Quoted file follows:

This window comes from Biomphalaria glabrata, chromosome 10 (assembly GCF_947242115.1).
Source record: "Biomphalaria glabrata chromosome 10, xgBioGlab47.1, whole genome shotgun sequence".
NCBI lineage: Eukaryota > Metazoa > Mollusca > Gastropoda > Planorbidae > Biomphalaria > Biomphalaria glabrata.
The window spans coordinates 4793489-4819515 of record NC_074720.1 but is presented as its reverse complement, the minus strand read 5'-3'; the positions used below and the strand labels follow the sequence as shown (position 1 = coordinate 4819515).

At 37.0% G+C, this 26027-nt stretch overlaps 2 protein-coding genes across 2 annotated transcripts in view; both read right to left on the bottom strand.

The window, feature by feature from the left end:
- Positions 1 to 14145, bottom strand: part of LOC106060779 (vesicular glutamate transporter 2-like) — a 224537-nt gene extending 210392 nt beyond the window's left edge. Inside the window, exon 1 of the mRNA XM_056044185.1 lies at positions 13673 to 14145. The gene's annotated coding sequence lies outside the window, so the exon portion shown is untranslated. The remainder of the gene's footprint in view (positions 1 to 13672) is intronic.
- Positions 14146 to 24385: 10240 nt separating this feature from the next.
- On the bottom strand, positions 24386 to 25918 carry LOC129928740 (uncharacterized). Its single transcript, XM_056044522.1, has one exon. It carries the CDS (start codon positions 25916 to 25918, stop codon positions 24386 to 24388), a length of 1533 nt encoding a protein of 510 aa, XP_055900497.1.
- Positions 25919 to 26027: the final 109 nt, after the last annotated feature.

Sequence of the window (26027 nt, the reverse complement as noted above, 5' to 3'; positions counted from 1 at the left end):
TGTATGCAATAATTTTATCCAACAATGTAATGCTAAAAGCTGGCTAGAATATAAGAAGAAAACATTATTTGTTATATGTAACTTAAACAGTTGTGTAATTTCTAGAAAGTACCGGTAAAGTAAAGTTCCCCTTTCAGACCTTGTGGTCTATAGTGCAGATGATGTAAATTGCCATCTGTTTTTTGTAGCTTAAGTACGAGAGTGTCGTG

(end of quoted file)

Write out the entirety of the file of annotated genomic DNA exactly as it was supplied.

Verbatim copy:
This window comes from Biomphalaria glabrata, chromosome 10 (assembly GCF_947242115.1).
Source record: "Biomphalaria glabrata chromosome 10, xgBioGlab47.1, whole genome shotgun sequence".
NCBI lineage: Eukaryota > Metazoa > Mollusca > Gastropoda > Planorbidae > Biomphalaria > Biomphalaria glabrata.
The window spans coordinates 4793489-4819515 of record NC_074720.1 but is presented as its reverse complement, the minus strand read 5'-3'; the positions used below and the strand labels follow the sequence as shown (position 1 = coordinate 4819515).

At 37.0% G+C, this 26027-nt stretch overlaps 2 protein-coding genes across 2 annotated transcripts in view; both read right to left on the bottom strand.

The window, feature by feature from the left end:
- Positions 1 to 14145, bottom strand: part of LOC106060779 (vesicular glutamate transporter 2-like) — a 224537-nt gene extending 210392 nt beyond the window's left edge. Inside the window, exon 1 of the mRNA XM_056044185.1 lies at positions 13673 to 14145. The gene's annotated coding sequence lies outside the window, so the exon portion shown is untranslated. The remainder of the gene's footprint in view (positions 1 to 13672) is intronic.
- Positions 14146 to 24385: 10240 nt separating this feature from the next.
- On the bottom strand, positions 24386 to 25918 carry LOC129928740 (uncharacterized). Its single transcript, XM_056044522.1, has one exon. It carries the CDS (start codon positions 25916 to 25918, stop codon positions 24386 to 24388), a length of 1533 nt encoding a protein of 510 aa, XP_055900497.1.
- Positions 25919 to 26027: the final 109 nt, after the last annotated feature.

Sequence of the window (26027 nt, the reverse complement as noted above, 5' to 3'; positions counted from 1 at the left end):
TGTATGCAATAATTTTATCCAACAATGTAATGCTAAAAGCTGGCTAGAATATAAGAAGAAAACATTATTTGTTATATGTAACTTAAACAGTTGTGTAATTTCTAGAAAGTACCGGTAAAGTAAAGTTCCCCTTTCAGACCTTGTGGTCTATAGTGCAGATGATGTAAATTGCCATCTGTTTTTTGTAGCTTAAGTACGAGAGTGTCGTG